Since the beginning of this century, 1,400,000 people moved out of Brussels. This is not the manifestation of a frightening exodus. It is a facet of the extreme and challenging fluidity of the Brussels population.
Philosopher Philippe Van Parijs reflects on current events and debates in Brussels, Belgium and Europe
In 2021, a record 45,000 people left the Brussels-Capital Region in order to settle in Flanders or Wallonia. This is more than in any other year since the creation of the region in 1989. Is this a sign of a dramatic demographic decline?
Not at all. Even in 2021, despite covid and the generalization of teleworking, the population of Brussels grew further. True, the 24,000 people who moved to Brussels from the rest of Belgium did not compensate for those who did the reverse. But the 31,000 who left Brussels for another country were more than compensated for by the 48,000 who moved in from abroad, while the death of 9,000 Brusselers was more than offset by the 16,000 births. Overall net gain: another 3,000 people.
Brussels is not at risk of emptying. If anything, it is overcrowded. Since 2000, while the population grew by 9% In Wallonia and 12% in Flanders, it grew by 28% in Brussels. It is therefore no anomaly that, year after year, thousands of families should move to more or less remote suburbs, in search of greener, quieter and more “Belgian” neighbourhoods and above all cheaper housing.
No anomaly does not mean no challenge. The Brussels Capital Region now has just over 1,200,000 inhabitants. How many people have moved in since 2000? 1,500,000. Yes: one and a half million, over one million among them straight from abroad. In the same period, 1,400,000 have left Brussels, most of them to elsewhere in Belgium. The large surplus of births over deaths in Brussels’ comparatively young population of foreign origin accounts for the rest of the population growth.
These figures help explain the extreme diversity of the Brussels population. The 2015 World Migration report ranked Brussels as the second most cosmopolitan city in the world after Dubai. This is somewhat exaggerated. The figure used in the report relates to the municipality of Brussels, which is only one of the nineteen administrative units of the Brussels Capital Region. Among residents of the latter, more appropriate for international comparisons, the percentage born abroad was not 62% in 2015, but “only” 43%.
Consequently, Brussels cannot fairly claim second position in this world ranking of urban diversity, but it is certain to remain very close to the top. As another illustration: the percentage of residents of the Brussels Capital Region whose parents were both Belgian citizens at birth fell from over 36% to less than 26% between 2010 and 2020. In all likelihood, there are now, for example, more Brusselers with Moroccan roots than with Flemish or Walloon roots. In this sense, Brussels is no longer Belgium, and every year even less so than the previous one.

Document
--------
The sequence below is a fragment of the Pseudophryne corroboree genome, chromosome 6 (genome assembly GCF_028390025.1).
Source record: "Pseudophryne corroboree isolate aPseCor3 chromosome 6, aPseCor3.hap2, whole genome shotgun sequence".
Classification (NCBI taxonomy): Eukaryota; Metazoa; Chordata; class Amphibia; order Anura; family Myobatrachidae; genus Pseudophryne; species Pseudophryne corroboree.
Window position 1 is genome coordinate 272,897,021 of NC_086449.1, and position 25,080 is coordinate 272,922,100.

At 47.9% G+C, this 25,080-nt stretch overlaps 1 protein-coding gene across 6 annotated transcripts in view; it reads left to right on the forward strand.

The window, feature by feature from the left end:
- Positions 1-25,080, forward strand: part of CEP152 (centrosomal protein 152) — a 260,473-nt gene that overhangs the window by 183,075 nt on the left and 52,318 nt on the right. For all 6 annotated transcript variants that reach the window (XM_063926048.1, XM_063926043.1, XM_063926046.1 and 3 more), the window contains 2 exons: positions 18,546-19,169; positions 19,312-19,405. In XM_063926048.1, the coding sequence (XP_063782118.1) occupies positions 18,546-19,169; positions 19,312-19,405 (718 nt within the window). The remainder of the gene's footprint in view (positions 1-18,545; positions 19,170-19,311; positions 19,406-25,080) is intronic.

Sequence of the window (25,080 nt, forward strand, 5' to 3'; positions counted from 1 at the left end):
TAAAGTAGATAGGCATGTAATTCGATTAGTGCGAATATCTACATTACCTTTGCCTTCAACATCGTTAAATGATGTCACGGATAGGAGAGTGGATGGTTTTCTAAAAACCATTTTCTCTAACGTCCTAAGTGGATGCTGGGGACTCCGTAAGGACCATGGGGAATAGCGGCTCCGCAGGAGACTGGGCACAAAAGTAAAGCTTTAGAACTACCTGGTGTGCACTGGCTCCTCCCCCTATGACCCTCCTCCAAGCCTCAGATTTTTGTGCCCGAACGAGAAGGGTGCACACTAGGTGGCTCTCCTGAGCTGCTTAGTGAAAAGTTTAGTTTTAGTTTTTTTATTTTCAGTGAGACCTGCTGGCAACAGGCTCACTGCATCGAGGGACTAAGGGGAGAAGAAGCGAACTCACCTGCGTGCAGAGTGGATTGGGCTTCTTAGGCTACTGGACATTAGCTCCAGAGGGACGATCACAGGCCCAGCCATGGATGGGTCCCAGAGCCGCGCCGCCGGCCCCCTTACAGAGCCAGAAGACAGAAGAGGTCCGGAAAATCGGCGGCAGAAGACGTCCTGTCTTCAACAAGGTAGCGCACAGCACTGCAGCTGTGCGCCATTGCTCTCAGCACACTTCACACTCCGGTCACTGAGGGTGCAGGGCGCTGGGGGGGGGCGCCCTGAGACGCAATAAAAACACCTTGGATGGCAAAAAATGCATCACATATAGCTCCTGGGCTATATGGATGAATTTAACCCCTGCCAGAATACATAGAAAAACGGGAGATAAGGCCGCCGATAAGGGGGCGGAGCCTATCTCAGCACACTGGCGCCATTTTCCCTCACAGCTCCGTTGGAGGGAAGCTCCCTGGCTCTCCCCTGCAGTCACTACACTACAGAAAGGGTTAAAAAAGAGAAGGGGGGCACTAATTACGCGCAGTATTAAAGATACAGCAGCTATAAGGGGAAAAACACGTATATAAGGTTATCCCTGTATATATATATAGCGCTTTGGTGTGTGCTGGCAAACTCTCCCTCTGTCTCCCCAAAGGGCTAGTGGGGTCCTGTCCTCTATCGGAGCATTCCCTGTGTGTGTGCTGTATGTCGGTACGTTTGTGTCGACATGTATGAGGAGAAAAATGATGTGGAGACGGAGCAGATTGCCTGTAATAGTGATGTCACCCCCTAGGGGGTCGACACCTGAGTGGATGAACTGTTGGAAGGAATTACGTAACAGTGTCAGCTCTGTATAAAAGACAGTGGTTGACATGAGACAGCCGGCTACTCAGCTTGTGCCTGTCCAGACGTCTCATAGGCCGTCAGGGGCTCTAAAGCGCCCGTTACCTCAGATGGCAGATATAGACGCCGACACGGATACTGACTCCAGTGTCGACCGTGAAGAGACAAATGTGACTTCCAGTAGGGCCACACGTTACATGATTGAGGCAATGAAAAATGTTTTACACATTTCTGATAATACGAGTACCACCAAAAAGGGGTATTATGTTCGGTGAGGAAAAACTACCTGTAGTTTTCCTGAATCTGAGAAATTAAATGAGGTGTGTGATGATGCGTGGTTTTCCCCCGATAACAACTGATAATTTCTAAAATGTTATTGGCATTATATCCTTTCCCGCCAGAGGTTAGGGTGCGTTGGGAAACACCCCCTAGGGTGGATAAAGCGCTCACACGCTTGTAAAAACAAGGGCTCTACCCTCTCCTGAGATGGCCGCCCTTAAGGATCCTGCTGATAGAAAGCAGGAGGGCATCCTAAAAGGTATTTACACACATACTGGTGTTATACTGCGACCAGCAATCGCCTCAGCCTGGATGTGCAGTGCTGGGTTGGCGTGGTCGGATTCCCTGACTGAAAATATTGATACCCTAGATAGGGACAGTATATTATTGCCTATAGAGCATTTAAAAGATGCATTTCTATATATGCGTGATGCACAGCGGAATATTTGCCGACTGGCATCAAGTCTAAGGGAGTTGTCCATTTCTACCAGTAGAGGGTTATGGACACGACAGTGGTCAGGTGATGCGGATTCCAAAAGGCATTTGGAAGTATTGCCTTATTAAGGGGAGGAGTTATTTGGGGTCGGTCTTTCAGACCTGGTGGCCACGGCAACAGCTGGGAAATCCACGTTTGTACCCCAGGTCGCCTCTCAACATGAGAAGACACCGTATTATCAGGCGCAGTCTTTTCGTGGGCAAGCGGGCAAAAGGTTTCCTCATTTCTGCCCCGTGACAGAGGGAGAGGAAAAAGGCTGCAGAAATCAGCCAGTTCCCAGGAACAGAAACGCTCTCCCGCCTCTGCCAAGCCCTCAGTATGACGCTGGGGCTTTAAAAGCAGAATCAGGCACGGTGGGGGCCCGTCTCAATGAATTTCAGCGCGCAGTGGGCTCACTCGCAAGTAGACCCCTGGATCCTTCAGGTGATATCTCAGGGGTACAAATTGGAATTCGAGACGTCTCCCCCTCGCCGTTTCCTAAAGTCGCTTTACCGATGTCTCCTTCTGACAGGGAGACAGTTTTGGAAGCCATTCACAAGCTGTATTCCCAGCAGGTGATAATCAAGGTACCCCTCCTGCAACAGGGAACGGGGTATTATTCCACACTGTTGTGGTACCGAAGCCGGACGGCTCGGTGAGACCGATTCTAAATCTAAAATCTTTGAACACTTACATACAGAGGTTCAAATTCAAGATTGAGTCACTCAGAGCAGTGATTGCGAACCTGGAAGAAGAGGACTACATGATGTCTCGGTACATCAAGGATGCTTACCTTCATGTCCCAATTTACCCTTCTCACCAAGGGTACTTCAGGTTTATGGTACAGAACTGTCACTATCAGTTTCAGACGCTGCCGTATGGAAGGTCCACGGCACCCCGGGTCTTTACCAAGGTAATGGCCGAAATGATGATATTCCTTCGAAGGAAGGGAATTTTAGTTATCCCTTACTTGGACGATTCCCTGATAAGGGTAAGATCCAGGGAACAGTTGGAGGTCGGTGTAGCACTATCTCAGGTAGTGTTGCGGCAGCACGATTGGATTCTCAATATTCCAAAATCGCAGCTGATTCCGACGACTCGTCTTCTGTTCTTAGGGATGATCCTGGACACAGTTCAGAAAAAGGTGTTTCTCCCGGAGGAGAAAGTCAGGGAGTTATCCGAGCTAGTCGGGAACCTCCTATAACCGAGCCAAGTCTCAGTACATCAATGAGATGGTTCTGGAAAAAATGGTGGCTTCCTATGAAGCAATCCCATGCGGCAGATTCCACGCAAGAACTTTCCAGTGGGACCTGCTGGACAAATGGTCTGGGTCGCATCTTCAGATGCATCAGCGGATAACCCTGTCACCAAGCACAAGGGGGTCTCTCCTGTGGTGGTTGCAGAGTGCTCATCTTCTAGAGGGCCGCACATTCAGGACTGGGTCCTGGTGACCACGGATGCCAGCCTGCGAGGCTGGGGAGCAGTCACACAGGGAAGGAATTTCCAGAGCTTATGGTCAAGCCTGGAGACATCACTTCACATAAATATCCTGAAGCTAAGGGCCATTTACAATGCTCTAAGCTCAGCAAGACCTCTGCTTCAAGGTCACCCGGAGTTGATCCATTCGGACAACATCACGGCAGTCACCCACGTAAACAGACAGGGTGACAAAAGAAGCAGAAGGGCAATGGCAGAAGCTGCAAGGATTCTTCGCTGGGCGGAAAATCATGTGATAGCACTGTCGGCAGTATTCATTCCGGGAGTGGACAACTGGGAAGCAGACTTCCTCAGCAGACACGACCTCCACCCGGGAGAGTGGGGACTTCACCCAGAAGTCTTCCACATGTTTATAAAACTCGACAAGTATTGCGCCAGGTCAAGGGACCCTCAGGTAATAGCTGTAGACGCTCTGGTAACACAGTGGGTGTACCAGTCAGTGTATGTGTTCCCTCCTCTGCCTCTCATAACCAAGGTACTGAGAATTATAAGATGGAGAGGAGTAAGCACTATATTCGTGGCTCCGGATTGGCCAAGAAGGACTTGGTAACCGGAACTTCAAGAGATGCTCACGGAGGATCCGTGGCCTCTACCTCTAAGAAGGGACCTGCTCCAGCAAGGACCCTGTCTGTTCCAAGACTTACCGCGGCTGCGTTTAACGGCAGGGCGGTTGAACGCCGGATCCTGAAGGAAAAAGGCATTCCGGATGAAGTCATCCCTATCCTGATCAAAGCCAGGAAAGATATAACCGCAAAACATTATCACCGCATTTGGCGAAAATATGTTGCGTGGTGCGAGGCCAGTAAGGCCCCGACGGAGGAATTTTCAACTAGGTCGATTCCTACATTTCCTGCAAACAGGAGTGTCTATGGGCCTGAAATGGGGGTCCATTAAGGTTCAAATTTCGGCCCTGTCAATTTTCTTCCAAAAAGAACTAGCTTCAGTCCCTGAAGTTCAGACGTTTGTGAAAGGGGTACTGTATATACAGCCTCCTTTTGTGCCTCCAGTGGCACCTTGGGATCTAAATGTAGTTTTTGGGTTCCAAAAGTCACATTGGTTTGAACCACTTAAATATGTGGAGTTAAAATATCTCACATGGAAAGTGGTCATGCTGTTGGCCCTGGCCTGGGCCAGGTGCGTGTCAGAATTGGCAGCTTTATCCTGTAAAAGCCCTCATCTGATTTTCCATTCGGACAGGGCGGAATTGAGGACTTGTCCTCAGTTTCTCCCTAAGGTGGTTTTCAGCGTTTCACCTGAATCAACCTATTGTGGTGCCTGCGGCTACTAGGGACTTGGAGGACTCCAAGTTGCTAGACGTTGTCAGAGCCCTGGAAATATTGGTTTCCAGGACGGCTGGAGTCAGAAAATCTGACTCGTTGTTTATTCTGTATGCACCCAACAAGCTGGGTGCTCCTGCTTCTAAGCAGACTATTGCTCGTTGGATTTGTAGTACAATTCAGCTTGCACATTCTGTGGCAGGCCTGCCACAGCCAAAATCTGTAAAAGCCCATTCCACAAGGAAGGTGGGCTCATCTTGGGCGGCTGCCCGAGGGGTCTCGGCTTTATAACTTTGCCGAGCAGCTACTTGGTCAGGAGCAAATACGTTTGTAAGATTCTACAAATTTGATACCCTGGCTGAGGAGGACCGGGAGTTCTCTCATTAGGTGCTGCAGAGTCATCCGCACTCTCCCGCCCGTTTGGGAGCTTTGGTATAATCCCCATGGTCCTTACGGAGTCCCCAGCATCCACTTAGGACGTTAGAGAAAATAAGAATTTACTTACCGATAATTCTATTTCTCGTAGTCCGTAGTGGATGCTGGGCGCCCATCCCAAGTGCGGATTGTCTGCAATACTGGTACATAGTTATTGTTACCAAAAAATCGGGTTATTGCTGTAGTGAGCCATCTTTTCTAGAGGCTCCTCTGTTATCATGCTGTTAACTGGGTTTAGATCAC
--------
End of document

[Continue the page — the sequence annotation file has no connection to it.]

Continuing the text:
Even more than diversity, the fluidity illustrated by the figures quoted above constitutes a formidable challenge. How can we turn such a diverse and fluid population into a “people”, with a shared identity and the ability to function as a political community? Not exactly easy. Yet, we must endeavour to do so. Untiringly. How? Using many different channels. But a resolute promotion of multilingualism in all layers of the population and a vigorous effort to turn more squares and streets into multicultural meeting places are crucial preconditions.
The extraordinary level of fluidity of the Brussels population is also a challenge for the organization of the Belgian state. The competence in French and Dutch of the 1,400,000 people who left Brussels in the last two decades — most of them to Belgium’s other two regions — is on average far higher than that of the 1,500,000 who moved into Brussels — most of them from abroad. This positive difference is largely due to the huge daily effort of thousands of Brussels creches and schools, associations and businesses. Through this effort, Brussels makes a highly valuable and very costly contribution to the linguistic and, more broadly, human capital of the other two regions.
This fact alone makes a further significant transfer of fiscal powers from the federal state to the regions both unsustainable and unfair — unless Brussels is allowed to expand and swallow its hinterland, from Zaventem to Leuven and Louvain-la-Neuve. This would require Flanders and Wallonia to give up the country’s two wealthiest provinces, Vlaams Brabant and Brabant wallon. Will they ever offer to do so voluntarily? Or will the federal state ever force them to do so? Of course not. The Brussels Capital Region covers only half a percent of the surface of the country. It is because it is and will remain so tiny that Belgium not only needs to exist but needs to keep a firm grip on the country-wide distribution of resources. If Big Brussels is not an option, Strong Belgium is a necessity.